With the picture of this great bull in my mind I was on my own again after that night’s hunt. However, a good friend and hunting partner, Jeremy, was due to arrive in the next couple days, but until then I would be hunting solo. I wasn’t too worried since I was accustom to hunting alone, but the open ground and relatively open timber pockets were giving me problems when trying to lure the wapiti the last 50 yards. I pondered the idea of using a decoy, but I was not familiar with them so I opted not to experiment (probably a mistake).
Not only was the terrain difficult, but the elk in this area were very difficult to call as well. The majority of the time they were very vocal but the shear quantity of bulls and cows kept them from being too aggressive (I am assuming). Any pressure on them at all and they were gone. I even separated a few from their cows and I guess they had enough since they would leave them behind and gradually work there way the opposite direction, bugling as they went. The action was great but these bulls don’t become old by being dumb. We were seeing anywhere from 2 to 9 bulls a day, but even with a shooter and caller the task of taking one of these magnificent Utah animals proved to be very difficult.
The morning of 9/7/09, after the 5th day straight and 11th day of hunting this would be my last day before Jeremy would show up to camp (I eagerly awaited re-enforcements). With daylight just 30 minutes away I headed down into the drainage with elk greeting me with there magical bugles that will pull a person into places you would never go at will. As I headed down the drainage three bulls were engaged with each other, so I jockeyed for position and decided to go after the bull that seemed a little more aggressive. Like clock work the bull pulled me back up the face of the mountain until I decide I wouldn’t be turning this bull today. With the first maneuver behind me I glassed back across the canyon and saw another bull that was echoing the bugle of the bull I was chasing. He was a little to far away to really size up, but his frame looked to be the bull that I had been after. With him in my sights I decided to employ some stalking skills and some general knowledge of the elk’s habits that I had discovered over the last few days.
With that thought, I saw his cows moving down the ridge to a crossing in the bottom of the draw, so I found some scarce cover and headed down to meet them. I managed to get set up in the bottom as they moved across in front of me at 35 yards and I waited patiently for the big bull to step out. I then waited some more and then some more… the bull never came. I decide to head straight up the other side to a small patch of timber that I last saw him go into. The wind was good and I was able to break into the dark timber with some decent cover. As I breached the timber I moved cautiously and was about to move across an open park-like stretch when something told me to take another look around.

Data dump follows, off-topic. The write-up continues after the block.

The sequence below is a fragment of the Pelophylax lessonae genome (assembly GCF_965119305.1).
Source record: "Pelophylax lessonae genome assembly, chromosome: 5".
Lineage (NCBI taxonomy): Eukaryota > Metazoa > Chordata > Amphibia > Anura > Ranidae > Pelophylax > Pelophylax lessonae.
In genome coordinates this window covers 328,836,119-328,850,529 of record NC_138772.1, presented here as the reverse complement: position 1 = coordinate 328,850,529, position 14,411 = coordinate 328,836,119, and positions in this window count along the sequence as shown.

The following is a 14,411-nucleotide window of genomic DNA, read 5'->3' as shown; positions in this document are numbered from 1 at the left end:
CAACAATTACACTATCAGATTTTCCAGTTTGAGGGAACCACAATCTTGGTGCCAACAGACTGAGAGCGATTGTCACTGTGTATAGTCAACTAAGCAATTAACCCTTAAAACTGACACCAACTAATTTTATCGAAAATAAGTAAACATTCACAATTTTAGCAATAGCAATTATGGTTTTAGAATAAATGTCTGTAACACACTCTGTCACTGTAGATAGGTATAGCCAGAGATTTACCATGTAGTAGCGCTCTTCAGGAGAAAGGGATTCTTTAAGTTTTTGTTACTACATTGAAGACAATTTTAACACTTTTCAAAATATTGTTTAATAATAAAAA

I saw the bull standing up hill from me. I determined the angle to be 30+ degrees (so an extreme up hill shot). I estimated the range to be about 50 yards but I had good cover, as the adrenalin started pumping, so I opted to double check the distance with my range finders. They confirmed, 52 yards. With many years of 3D shooting and practice I figured a 50 pin placed at the bottom of the vitals would find home. I glassed again to size up the animal and as his head turn I could see his massive frame and 20+” swords. There was really no decision to make whether I would attempt to harvest this animal. There were a lot of obstacles in the way but I had a small shooting lane that exposed his side right behind the shoulder. If I could make it though without hitting one of the many large branches that lined the shooting lane, the bull was mine.
I was confident in my shooting ability and my Alpine Ventura, so I took a few more seconds to calm my nerves (if you really can) and drew. I settled in and the shot broke good. I heard the 5575 gold tip pointed with a shuttle T broad head strike home. The bull whirled and went out of site. I waited just a few minutes and went to the last seen location to check for blood. It took a few small circles and I found blood. As I was marking the spot another hunter from across the canyon yelled over and told me “the bull is down just 40 yards ahead of you”. There would be no waiting time for this one as I moved in to take possession of the mighty bull. This was certainly the hardest and most satisfying hunt that I have experienced. I worked the rest of the day to take care of the animal and start packing. I packed until night fall, and went in the next morning at daylight to get the last two packs. The bull was not the one I had spotted earlier but it is still a great bull that should eat well.”